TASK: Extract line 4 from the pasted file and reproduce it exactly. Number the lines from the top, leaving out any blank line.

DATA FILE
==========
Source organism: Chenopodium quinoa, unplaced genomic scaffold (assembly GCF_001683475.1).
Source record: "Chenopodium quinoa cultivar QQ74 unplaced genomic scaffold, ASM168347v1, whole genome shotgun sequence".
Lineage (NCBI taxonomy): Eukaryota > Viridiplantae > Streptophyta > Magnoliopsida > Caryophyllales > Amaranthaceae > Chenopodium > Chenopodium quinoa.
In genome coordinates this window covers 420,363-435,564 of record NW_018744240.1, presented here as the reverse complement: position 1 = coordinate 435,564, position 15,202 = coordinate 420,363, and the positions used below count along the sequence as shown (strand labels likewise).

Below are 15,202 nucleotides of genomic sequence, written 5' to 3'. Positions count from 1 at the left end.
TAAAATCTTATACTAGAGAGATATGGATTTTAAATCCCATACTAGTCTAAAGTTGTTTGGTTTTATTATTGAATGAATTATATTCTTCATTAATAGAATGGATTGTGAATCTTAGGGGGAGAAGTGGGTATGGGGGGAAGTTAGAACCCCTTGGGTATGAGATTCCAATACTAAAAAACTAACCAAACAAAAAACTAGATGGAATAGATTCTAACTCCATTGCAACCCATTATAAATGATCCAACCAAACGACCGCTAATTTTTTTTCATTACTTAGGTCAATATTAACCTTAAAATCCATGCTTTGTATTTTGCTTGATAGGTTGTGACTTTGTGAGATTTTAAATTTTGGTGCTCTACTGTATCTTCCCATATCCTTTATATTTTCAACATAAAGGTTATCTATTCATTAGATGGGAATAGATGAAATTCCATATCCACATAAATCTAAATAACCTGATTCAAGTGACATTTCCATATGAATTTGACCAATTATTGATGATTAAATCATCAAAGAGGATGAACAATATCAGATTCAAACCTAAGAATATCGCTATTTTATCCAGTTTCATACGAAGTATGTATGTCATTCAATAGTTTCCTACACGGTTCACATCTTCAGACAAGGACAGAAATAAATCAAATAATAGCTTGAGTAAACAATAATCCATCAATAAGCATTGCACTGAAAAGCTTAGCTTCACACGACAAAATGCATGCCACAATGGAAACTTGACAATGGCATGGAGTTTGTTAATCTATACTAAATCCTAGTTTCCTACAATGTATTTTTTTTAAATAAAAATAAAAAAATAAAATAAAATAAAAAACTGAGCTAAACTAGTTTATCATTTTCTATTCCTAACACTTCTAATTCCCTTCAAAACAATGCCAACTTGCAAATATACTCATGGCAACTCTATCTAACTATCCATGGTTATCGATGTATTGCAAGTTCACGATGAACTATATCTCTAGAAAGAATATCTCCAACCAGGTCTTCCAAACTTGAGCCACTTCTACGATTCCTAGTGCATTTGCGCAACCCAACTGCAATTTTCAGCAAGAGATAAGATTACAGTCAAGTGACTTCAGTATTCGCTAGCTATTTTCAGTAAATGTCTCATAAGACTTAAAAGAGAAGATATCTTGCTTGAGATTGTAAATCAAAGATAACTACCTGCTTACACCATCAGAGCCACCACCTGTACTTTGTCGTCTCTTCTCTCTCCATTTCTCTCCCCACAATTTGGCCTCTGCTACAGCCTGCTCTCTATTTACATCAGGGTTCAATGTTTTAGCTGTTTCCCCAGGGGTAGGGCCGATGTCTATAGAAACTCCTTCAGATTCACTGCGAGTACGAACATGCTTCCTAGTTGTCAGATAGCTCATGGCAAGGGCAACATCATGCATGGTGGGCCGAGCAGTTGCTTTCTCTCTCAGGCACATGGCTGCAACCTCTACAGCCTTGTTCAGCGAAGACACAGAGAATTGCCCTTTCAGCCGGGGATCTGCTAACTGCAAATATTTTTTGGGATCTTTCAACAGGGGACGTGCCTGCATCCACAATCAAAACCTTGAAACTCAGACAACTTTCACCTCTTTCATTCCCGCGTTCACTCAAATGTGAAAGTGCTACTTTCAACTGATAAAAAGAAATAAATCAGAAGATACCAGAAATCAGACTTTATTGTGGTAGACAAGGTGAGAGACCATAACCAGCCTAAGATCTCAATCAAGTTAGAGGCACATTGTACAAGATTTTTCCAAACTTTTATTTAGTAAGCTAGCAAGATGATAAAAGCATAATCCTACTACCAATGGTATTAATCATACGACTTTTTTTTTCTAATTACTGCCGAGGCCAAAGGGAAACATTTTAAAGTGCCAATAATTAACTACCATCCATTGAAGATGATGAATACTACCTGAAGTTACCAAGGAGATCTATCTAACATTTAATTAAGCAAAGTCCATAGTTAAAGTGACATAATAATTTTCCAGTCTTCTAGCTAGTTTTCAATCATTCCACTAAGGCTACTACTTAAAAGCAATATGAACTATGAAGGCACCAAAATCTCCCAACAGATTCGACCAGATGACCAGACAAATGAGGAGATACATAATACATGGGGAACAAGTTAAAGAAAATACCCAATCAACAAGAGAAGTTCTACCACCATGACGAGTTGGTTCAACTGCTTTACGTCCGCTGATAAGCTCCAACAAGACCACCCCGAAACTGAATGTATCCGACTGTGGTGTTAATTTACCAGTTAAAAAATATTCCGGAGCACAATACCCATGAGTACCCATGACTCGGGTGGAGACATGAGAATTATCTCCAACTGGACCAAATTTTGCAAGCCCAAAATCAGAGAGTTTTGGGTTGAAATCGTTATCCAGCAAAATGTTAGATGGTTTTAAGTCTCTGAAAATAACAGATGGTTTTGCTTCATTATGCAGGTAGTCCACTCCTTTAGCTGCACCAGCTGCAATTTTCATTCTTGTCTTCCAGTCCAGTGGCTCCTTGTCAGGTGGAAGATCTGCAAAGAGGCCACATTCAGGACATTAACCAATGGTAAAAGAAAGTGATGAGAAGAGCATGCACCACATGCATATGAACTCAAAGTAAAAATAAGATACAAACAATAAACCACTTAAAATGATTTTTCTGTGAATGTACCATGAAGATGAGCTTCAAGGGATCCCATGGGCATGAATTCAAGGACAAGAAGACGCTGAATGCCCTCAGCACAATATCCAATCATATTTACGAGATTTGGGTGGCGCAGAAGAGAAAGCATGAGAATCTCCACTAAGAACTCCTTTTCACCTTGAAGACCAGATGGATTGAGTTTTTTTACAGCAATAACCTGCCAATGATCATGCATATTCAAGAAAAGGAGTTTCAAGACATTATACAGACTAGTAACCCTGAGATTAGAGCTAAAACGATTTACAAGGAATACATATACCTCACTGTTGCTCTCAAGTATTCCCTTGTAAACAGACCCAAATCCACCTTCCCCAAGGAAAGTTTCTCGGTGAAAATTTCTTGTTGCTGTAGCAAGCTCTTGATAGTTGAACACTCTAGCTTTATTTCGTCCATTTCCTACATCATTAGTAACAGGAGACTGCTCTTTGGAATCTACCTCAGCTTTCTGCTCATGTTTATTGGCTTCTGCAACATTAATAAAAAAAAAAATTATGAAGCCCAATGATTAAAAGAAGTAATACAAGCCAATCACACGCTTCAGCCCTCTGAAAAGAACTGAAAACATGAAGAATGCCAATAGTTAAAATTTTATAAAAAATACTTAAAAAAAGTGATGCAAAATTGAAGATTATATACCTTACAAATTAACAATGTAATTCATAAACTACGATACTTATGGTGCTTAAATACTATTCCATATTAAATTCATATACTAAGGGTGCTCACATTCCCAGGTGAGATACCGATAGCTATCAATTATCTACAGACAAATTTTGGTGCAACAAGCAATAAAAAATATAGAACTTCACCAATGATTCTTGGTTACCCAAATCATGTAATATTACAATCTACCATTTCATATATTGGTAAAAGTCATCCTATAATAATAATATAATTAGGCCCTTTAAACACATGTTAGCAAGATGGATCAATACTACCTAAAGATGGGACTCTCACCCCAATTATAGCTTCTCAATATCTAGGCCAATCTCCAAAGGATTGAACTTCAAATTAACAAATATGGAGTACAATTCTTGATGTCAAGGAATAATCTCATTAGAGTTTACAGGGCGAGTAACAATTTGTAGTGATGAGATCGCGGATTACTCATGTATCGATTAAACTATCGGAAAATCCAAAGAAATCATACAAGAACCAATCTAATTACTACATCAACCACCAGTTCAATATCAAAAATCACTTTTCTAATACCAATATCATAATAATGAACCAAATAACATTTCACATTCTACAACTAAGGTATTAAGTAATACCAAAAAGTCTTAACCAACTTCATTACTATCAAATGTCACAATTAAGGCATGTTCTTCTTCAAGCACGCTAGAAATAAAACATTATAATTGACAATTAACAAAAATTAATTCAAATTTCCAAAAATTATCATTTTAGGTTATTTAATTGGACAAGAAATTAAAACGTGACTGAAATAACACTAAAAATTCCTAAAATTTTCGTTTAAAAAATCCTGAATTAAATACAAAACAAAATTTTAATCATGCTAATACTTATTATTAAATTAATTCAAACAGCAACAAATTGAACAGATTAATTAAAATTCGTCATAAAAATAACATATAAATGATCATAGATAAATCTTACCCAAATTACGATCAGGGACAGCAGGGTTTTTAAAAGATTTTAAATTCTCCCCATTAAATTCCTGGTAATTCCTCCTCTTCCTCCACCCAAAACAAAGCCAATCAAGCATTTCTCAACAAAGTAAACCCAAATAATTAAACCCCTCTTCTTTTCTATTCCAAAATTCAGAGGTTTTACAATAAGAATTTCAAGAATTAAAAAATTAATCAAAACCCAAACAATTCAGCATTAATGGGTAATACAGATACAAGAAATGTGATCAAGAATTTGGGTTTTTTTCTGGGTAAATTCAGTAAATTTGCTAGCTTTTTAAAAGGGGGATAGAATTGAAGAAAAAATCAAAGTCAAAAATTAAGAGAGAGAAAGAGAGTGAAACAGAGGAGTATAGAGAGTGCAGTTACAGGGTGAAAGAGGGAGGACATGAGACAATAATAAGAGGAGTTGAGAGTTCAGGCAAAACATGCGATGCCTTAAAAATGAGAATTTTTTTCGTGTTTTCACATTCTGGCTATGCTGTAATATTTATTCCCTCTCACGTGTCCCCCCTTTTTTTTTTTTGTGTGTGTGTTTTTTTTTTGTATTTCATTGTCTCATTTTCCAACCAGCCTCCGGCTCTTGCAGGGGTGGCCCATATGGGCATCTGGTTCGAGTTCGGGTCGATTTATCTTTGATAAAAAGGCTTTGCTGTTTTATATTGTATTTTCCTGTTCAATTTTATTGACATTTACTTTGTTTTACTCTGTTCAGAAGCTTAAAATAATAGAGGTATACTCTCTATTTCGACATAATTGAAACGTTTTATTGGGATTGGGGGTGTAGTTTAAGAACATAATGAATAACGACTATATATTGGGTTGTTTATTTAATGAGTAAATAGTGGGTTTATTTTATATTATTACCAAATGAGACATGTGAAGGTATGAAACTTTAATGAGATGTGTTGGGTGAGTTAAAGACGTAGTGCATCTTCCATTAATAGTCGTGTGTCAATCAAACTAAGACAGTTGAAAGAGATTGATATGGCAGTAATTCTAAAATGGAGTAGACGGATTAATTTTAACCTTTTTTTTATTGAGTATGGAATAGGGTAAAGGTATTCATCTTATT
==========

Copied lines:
In genome coordinates this window covers 420,363-435,564 of record NW_018744240.1, presented here as the reverse complement: position 1 = coordinate 435,564, position 15,202 = coordinate 420,363, and the positions used below count along the sequence as shown (strand labels likewise).